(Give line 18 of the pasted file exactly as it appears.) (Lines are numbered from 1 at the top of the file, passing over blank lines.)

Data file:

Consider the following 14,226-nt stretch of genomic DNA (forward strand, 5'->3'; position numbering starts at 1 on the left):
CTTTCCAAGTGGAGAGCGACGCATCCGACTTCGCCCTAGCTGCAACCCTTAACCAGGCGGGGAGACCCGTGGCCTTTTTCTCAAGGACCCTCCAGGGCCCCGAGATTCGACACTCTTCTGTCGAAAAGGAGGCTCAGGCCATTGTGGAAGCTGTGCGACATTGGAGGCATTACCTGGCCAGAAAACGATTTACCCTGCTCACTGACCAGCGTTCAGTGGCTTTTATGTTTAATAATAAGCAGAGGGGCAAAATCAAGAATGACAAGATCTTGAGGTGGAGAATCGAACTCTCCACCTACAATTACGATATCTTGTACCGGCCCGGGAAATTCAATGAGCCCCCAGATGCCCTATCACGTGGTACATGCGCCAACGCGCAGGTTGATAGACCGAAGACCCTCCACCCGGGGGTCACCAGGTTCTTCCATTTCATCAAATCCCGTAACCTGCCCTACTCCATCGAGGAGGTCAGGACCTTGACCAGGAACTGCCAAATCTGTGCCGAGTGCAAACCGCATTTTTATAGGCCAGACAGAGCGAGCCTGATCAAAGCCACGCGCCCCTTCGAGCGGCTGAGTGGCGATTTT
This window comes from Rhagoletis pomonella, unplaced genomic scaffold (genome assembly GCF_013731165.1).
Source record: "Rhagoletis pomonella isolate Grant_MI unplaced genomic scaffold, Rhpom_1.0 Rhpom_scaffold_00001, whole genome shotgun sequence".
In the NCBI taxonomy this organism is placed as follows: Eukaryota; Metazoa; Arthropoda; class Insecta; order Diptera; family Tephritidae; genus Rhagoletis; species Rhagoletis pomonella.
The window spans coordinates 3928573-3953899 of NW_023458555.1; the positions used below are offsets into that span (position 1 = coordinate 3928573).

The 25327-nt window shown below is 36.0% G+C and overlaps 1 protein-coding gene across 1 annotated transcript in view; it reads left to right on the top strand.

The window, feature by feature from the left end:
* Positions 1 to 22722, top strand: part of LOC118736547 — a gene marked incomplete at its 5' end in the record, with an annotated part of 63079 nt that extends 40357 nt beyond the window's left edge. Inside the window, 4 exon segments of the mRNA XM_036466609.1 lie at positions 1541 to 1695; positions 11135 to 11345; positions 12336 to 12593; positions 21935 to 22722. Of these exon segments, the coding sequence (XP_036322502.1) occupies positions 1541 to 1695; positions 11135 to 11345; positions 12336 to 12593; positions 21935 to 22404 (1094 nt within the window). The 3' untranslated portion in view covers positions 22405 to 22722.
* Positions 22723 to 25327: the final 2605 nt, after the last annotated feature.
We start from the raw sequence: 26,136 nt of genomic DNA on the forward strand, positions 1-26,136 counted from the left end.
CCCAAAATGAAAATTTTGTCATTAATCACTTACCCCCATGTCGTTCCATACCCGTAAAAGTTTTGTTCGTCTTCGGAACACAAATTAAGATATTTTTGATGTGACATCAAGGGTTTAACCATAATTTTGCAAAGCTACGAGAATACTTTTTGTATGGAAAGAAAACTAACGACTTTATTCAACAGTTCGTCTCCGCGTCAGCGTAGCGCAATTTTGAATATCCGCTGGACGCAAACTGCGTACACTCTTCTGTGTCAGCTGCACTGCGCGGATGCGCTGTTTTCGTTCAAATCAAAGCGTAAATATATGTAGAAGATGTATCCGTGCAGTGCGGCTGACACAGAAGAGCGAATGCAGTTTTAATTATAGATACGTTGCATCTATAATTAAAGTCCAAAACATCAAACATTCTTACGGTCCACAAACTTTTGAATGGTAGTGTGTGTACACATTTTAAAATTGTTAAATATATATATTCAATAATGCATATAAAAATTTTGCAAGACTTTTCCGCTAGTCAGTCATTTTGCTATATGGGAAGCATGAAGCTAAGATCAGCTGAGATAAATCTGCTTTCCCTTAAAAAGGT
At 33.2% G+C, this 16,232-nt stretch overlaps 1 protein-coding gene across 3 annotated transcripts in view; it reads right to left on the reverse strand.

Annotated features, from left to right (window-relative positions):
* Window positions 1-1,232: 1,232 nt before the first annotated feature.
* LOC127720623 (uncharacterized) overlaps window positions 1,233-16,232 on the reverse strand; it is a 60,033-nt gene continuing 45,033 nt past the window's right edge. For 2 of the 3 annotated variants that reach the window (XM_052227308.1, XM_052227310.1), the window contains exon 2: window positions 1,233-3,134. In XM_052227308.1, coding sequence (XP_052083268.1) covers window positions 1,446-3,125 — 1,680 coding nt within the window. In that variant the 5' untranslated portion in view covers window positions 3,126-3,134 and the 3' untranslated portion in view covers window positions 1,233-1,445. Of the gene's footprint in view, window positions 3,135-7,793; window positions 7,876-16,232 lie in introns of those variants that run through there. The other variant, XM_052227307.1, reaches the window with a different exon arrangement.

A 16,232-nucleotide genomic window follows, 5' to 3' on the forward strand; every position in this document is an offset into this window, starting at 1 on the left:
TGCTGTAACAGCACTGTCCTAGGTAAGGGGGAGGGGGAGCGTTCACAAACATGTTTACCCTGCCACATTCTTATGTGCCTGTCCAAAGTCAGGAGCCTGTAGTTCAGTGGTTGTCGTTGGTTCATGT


TGCTGTAACAGCACTGTCCTAGGTAAGGGGGAGGGGGAGCGTTCACAAACATGTTTACCCTGCCACATTCTTATGTGCCTGTCCAAAGTCAGGAGCCTGTAGTTCAGTGGTTGTCGTTGGTTCATGT